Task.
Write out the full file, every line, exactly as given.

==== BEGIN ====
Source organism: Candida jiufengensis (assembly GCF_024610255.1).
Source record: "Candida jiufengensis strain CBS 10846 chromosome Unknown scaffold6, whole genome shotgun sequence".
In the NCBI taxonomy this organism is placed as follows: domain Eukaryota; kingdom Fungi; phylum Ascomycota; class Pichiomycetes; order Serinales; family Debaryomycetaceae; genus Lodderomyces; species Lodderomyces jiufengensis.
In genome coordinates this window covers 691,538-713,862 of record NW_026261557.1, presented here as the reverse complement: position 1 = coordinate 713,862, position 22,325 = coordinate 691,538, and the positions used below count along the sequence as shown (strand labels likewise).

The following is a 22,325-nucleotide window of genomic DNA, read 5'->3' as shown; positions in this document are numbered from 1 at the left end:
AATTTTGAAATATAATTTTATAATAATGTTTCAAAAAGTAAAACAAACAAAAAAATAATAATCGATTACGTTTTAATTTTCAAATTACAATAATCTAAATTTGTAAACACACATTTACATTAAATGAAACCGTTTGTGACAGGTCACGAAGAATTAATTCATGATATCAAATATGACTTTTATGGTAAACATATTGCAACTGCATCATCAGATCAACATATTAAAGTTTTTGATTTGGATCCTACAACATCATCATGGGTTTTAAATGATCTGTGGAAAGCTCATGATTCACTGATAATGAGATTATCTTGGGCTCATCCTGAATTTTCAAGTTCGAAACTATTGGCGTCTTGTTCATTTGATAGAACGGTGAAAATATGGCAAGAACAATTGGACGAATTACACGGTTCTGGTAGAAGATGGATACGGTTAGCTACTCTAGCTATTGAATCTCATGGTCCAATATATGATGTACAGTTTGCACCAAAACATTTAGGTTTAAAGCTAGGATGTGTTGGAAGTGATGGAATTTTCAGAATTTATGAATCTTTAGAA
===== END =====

Source organism: Candida jiufengensis (assembly GCF_024610255.1).
Source record: "Candida jiufengensis strain CBS 10846 chromosome Unknown scaffold6, whole genome shotgun sequence".
In the NCBI taxonomy this organism is placed as follows: domain Eukaryota; kingdom Fungi; phylum Ascomycota; class Pichiomycetes; order Serinales; family Debaryomycetaceae; genus Lodderomyces; species Lodderomyces jiufengensis.
In genome coordinates this window covers 691,538-713,862 of record NW_026261557.1, presented here as the reverse complement: position 1 = coordinate 713,862, position 22,325 = coordinate 691,538, and the positions used below count along the sequence as shown (strand labels likewise).

The following is a 22,325-nucleotide window of genomic DNA, read 5'->3' as shown; positions in this document are numbered from 1 at the left end:
AATTTTGAAATATAATTTTATAATAATGTTTCAAAAAGTAAAACAAACAAAAAAATAATAATCGATTACGTTTTAATTTTCAAATTACAATAATCTAAATTTGTAAACACACATTTACATTAAATGAAACCGTTTGTGACAGGTCACGAAGAATTAATTCATGATATCAAATATGACTTTTATGGTAAACATATTGCAACTGCATCATCAGATCAACATATTAAAGTTTTTGATTTGGATCCTACAACATCATCATGGGTTTTAAATGATCTGTGGAAAGCTCATGATTCACTGATAATGAGATTATCTTGGGCTCATCCTGAATTTTCAAGTTCGAAACTATTGGCGTCTTGTTCATTTGATAGAACGGTGAAAATATGGCAAGAACAATTGGACGAATTACACGGTTCTGGTAGAAGATGGATACGGTTAGCTACTCTAGCTATTGAATCTCATGGTCCAATATATGATGTACAGTTTGCACCAAAACATTTAGGTTTAAAGCTAGGATGTGTTGGAAGTGATGGAATTTTCAGAATTTATGAATCTTTAGAA